T1-MMT-P2-p1-e4 Overlapping edges

Sample p2-3 d

Sample p2-3 d

The course notes for this exercise suggest starting by placing “one edge over the other to create an overlap of about 1 cm”. I may be overthinking, but it seems that a lot of overlapping joins, either straight or curved, could look just like a flush join.

For example sample p2-3 d (6-June-2015). That upper piece could actually sit behind the lower piece with a 1 cm overlap. For some applications it would be a good idea – no risk of gapeing or draughts. There is little bulkiness. The difference would be structural rather than visual. Useful but trivial in the absence of a particular purpose.

So I’m looking for joins which take advantage of the overlap.

Sample p2-20
One way is to see the lower material through the overlap. Here I have the offcut of cork from sample p2-15 (18-June-2015), overlapped by insect screening.

Sample p2-20 Materials

Sample p2-20 Materials

Wanting a joining method that was visible but not intrusive, I auditioned a number of threads for stitching.

Sample p2-20 Stitched

Sample p2-20 Stitched

It was easier to stitch first, then trim the shape. I was very mindful of previous experience and placed stitches by eye 🙂

Sample p2-20

Sample p2-20

In the finished sample the join method highlights the curves of the join without overwhelming the overall composition. The glitter of the chosen thread matches the screening well. The stitching becomes a subordinate feature.

Sample p2-20 c

Sample p2-20 c

Sample p2-20 b

Sample p2-20 b

Sample p2-20 d

Sample p2-20 d

After completing the sample I experimented with different placements of the trimmed screening material. Some interesting positive and negative shapes are generated as the is moved and rotated.

If I were to develop the sample in this way an invisible join of some type might work. Perhaps a glue could be used, although this could leave a gloss or film.

Sample p2-20 Reverse

Sample p2-20 Reverse

The reverse of the sample suggests possibilities in using varying depths of materials.

Sample p2-21
Seeing the lower material through the overlap worked well, but of course I don’t want to be restricted to see-through materials. Piercing the upper material at the overlap greatly broadens material choices.

Wanting clean holes and given I only have circular punches, I selected a paper embossed with circles and some metal with traces of a mesh used when heating it.

Sample p2-21 Materials

Sample p2-21 Materials

Punching holes through metal was tricky. There were a few mishaps, which led to the idea of using embossing as well as actual holes on the metal.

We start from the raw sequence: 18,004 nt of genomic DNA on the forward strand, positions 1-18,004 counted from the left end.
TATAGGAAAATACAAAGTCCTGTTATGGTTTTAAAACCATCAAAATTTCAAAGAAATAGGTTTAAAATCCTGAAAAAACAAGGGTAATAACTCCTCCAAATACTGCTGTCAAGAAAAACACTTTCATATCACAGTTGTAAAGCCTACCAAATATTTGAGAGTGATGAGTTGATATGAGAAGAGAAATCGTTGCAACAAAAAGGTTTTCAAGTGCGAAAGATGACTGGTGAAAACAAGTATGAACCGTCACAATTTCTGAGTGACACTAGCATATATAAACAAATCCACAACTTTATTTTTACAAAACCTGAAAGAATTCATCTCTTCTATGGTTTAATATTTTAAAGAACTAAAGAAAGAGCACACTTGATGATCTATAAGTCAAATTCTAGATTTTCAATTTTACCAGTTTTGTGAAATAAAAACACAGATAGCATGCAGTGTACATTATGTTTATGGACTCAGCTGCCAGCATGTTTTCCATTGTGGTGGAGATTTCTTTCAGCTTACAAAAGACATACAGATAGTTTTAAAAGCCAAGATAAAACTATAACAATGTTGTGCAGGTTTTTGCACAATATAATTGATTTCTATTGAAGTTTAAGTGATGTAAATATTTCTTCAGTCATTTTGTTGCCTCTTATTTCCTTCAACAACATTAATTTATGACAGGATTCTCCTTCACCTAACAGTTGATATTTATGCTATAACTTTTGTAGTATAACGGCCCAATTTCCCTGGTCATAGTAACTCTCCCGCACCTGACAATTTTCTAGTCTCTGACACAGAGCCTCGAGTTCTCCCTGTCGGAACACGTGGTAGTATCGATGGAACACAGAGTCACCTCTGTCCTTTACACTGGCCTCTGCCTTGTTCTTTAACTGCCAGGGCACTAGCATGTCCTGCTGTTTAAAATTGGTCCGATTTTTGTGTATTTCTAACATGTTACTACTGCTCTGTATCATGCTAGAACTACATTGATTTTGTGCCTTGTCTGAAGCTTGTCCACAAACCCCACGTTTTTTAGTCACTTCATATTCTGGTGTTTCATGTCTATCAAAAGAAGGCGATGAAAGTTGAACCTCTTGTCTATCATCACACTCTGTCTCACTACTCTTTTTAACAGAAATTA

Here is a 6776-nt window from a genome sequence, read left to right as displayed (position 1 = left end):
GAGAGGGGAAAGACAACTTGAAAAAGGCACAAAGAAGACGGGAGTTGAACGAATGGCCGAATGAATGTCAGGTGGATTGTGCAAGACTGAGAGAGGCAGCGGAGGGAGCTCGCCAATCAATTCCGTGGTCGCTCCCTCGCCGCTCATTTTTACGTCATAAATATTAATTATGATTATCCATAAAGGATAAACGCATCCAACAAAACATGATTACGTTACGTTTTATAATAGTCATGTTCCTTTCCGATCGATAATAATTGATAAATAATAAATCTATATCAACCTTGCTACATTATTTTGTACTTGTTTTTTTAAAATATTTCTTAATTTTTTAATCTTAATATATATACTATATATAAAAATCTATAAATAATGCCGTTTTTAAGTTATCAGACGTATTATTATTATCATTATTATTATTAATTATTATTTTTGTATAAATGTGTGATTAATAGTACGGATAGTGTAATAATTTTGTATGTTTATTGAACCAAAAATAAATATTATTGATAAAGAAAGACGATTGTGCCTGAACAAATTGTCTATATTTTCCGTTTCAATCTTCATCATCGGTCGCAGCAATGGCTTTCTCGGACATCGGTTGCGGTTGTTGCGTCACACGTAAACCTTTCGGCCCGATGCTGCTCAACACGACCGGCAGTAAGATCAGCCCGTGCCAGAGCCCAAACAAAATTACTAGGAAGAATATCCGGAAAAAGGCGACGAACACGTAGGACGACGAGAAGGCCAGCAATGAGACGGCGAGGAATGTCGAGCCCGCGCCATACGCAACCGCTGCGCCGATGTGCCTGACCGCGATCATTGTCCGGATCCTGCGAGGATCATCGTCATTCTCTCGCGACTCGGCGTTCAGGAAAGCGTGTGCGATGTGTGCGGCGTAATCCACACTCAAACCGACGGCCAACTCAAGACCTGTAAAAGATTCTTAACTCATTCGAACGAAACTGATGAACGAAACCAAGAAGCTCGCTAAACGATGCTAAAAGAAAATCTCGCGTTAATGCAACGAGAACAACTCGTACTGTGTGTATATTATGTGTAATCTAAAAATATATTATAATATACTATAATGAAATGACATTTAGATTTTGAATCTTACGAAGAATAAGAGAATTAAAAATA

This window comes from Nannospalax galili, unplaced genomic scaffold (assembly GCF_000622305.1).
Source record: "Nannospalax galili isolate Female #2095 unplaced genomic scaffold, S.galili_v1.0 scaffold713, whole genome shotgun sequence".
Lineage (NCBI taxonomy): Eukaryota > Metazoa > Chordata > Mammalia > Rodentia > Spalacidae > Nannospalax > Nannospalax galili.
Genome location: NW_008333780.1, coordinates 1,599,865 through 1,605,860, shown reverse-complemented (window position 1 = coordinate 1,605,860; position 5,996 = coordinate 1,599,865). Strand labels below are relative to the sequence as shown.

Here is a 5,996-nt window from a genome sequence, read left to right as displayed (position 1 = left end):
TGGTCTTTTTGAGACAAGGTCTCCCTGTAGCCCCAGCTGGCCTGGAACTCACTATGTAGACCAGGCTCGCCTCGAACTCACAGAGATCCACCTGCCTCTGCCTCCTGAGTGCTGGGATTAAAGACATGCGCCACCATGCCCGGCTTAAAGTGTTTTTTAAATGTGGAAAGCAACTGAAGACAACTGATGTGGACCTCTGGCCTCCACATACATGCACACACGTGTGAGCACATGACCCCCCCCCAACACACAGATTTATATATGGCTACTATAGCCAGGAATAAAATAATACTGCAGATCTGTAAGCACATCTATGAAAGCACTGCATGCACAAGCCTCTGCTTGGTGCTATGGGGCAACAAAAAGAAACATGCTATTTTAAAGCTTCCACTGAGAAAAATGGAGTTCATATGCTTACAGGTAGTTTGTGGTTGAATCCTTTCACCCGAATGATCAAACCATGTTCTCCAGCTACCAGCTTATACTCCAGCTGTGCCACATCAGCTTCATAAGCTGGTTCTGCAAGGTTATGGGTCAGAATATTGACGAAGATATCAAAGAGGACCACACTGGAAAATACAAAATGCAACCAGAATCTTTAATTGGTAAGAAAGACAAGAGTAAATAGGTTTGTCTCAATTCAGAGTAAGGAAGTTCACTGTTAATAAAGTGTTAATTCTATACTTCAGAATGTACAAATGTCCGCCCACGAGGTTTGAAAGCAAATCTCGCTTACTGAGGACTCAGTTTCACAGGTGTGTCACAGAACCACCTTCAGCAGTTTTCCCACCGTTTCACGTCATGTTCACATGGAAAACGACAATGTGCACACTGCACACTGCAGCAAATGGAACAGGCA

The mechanical join was intended to be invisible so I chose to glue. I consulted with fellow student Claire, and used Aleene’s super thick tacky.

Sample p2-21

Sample p2-21


The end result is very pleasing. The materials compliment each other in colour and motif. The transition from one material to the other brings additional complexity and interest, achieving an integrated whole.

The actual join structure is effective, providing a strong bond without impinging on the visual result. The photograph was taken at an angle to reduce reflections and gives a reasonable impression, but seen in person there is a varying shine in the metal and the soft sheen of the paper which is particularly attractive.

Sample p2-22
This sample stretches the idea of overlap to include partial integration of one material into another.

The materials used are a craft paper which is actually woven of something like rafia, lightly glued to a non-woven synthetic base, together with some orange foam.

Sample p2-22 Materials

Sample p2-22 Materials

Sample p2-22 Cutting plan

Sample p2-22 Cutting plan

I spent a long time analysing the weave structure with pencil and on the computer, trying to figure exact measurements and placement to continue the design into the foam. Neatness and precision seemed paramount to create the effect envisaged. I really made hard work of it – there were false starts and at one point I felt close to total failure. Eventually I improved my handling techniques, and the inaccuracies are not too intrusive.

Sample p2-22

Sample p2-22

The two sides of the join are well integrated, with the overlapping area providing a visual transition between very different materials. Colour choice was key in this sample, with the orange providing continuity across the join.

Sample p2-22 Reverse before and after taping

Sample p2-22 Reverse before and after taping

On the reverse side the raw ends are entirely encased in a strong adhesive cloth tape. This is neat, stable, and effective in containing loose ends.